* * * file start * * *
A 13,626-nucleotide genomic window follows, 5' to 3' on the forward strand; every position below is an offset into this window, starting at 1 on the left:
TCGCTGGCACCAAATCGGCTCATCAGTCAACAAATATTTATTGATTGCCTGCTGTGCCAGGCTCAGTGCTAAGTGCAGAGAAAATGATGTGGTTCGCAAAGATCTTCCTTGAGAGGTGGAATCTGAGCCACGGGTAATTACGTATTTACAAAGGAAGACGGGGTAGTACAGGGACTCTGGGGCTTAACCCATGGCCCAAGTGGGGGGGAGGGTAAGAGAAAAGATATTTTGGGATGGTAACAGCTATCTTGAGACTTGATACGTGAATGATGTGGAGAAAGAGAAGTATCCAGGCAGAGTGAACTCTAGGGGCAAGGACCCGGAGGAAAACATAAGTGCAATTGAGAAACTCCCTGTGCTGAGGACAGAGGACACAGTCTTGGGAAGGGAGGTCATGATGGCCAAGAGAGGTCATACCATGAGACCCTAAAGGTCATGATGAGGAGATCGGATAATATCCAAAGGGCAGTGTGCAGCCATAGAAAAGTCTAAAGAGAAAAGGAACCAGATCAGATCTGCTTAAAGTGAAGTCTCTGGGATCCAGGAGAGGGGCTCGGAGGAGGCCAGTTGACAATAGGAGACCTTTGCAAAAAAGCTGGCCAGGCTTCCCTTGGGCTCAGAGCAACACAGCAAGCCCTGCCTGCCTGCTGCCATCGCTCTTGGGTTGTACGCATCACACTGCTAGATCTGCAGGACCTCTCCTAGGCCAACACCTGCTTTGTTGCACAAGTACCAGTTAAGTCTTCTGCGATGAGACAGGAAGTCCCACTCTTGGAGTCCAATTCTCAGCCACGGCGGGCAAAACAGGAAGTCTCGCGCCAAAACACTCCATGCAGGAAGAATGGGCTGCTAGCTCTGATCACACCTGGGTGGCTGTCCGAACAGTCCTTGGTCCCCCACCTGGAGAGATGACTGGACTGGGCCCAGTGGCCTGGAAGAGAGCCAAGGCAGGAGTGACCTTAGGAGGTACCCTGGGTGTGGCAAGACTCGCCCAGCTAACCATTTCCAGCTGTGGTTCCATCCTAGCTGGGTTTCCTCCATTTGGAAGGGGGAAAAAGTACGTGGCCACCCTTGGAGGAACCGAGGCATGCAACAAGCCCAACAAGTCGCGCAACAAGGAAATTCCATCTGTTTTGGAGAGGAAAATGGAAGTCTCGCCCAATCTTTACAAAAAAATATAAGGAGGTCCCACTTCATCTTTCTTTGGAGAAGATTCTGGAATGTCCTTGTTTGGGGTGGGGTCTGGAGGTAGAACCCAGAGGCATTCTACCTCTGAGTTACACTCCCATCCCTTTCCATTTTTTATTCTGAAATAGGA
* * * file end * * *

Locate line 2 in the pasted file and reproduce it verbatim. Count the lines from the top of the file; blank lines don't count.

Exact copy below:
TCGCTGGCACCAAATCGGCTCATCAGTCAACAAATATTTATTGATTGCCTGCTGTGCCAGGCTCAGTGCTAAGTGCAGAGAAAATGATGTGGTTCGCAAAGATCTTCCTTGAGAGGTGGAATCTGAGCCACGGGTAATTACGTATTTACAAAGGAAGACGGGGTAGTACAGGGACTCTGGGGCTTAACCCATGGCCCAAGTGGGGGGGAGGGTAAGAGAAAAGATATTTTGGGATGGTAACAGCTATCTTGAGACTTGATACGTGAATGATGTGGAGAAAGAGAAGTATCCAGGCAGAGTGAACTCTAGGGGCAAGGACCCGGAGGAAAACATAAGTGCAATTGAGAAACTCCCTGTGCTGAGGACAGAGGACACAGTCTTGGGAAGGGAGGTCATGATGGCCAAGAGAGGTCATACCATGAGACCCTAAAGGTCATGATGAGGAGATCGGATAATATCCAAAGGGCAGTGTGCAGCCATAGAAAAGTCTAAAGAGAAAAGGAACCAGATCAGATCTGCTTAAAGTGAAGTCTCTGGGATCCAGGAGAGGGGCTCGGAGGAGGCCAGTTGACAATAGGAGACCTTTGCAAAAAAGCTGGCCAGGCTTCCCTTGGGCTCAGAGCAACACAGCAAGCCCTGCCTGCCTGCTGCCATCGCTCTTGGGTTGTACGCATCACACTGCTAGATCTGCAGGACCTCTCCTAGGCCAACACCTGCTTTGTTGCACAAGTACCAGTTAAGTCTTCTGCGATGAGACAGGAAGTCCCACTCTTGGAGTCCAATTCTCAGCCACGGCGGGCAAAACAGGAAGTCTCGCGCCAAAACACTCCATGCAGGAAGAATGGGCTGCTAGCTCTGATCACACCTGGGTGGCTGTCCGAACAGTCCTTGGTCCCCCACCTGGAGAGATGACTGGACTGGGCCCAGTGGCCTGGAAGAGAGCCAAGGCAGGAGTGACCTTAGGAGGTACCCTGGGTGTGGCAAGACTCGCCCAGCTAACCATTTCCAGCTGTGGTTCCATCCTAGCTGGGTTTCCTCCATTTGGAAGGGGGAAAAAGTACGTGGCCACCCTTGGAGGAACCGAGGCATGCAACAAGCCCAACAAGTCGCGCAACAAGGAAATTCCATCTGTTTTGGAGAGGAAAATGGAAGTCTCGCCCAATCTTTACAAAAAAATATAAGGAGGTCCCACTTCATCTTTCTTTGGAGAAGATTCTGGAATGTCCTTGTTTGGGGTGGGGTCTGGAGGTAGAACCCAGAGGCATTCTACCTCTGAGTTACACTCCCATCCCTTTCCATTTTTTATTCTGAAATAGGA